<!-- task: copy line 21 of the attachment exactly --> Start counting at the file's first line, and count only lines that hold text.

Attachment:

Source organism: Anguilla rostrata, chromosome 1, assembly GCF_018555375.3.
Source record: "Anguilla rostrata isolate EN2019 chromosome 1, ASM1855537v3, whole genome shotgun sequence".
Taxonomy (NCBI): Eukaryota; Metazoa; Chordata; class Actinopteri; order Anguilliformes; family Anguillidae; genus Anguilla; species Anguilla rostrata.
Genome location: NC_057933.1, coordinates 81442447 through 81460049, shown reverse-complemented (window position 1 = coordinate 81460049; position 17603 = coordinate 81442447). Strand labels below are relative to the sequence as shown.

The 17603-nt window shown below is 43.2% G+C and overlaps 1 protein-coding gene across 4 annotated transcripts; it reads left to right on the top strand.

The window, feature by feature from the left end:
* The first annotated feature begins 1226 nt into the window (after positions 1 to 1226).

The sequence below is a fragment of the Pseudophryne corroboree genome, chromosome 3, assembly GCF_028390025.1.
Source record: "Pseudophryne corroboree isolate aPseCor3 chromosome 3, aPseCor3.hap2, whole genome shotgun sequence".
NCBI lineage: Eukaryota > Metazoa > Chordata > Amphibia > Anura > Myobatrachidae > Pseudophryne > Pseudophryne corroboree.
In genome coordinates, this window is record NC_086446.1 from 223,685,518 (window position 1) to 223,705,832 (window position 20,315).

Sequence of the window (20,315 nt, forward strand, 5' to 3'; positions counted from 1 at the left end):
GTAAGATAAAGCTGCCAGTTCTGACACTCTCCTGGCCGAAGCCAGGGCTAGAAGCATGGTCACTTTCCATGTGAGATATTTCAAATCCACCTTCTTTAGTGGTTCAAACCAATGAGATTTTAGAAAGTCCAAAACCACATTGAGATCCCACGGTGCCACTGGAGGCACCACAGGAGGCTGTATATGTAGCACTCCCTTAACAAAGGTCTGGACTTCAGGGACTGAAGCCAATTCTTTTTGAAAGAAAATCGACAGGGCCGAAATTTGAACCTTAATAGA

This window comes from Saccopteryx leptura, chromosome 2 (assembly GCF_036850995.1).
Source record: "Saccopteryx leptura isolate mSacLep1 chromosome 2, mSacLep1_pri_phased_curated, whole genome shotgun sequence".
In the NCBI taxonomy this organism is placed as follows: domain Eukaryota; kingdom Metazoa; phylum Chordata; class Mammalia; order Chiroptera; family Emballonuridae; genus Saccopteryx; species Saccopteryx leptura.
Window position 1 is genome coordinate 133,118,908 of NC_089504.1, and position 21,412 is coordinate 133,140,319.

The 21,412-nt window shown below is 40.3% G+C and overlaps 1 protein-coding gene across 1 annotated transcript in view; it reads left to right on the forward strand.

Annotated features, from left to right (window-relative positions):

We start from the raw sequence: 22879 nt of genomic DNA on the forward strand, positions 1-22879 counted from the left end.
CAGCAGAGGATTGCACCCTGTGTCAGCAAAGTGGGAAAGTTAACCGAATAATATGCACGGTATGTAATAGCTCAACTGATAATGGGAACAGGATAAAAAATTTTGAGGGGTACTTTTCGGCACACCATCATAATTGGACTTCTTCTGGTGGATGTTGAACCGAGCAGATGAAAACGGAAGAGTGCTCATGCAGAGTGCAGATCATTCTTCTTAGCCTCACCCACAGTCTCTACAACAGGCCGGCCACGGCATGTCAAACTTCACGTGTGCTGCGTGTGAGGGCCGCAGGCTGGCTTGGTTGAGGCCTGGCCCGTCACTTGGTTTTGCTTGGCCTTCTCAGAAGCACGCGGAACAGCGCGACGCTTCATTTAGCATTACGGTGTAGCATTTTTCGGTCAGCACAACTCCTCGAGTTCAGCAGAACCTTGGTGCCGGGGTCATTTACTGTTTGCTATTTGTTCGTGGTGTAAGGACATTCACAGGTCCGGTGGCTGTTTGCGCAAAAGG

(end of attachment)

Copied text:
CAGCAGAGGATTGCACCCTGTGTCAGCAAAGTGGGAAAGTTAACCGAATAATATGCACGGTATGTAATAGCTCAACTGATAATGGGAACAGGATAAAAAATTTTGAGGGGTACTTTTCGGCACACCATCATAATTGGACTTCTTCTGGTGGATGTTGAACCGAGCAGATGAAAACGGAAGAGTGCTCATGCAGAGTGCAGATCATTCTTCTTAGCCTCACCCACAGTCTCTACAACAGGCCGGCCACGGCATGTCAAACTTCACGTGTGCTGCGTGTGAGGGCCGCAGGCTGGCTTGGTTGAGGCCTGGCCCGTCACTTGGTTTTGCTTGGCCTTCTCAGAAGCACGCGGAACAGCGCGACGCTTCATTTAGCATTACGGTGTAGCATTTTTCGGTCAGCACAACTCCTCGAGTTCAGCAGAACCTTGGTGCCGGGGTCATTTACTGTTTGCTATTTGTTCGTGGTGTAAGGACATTCACAGGTCCGGTGGCTGTTTGCGCAAAAGG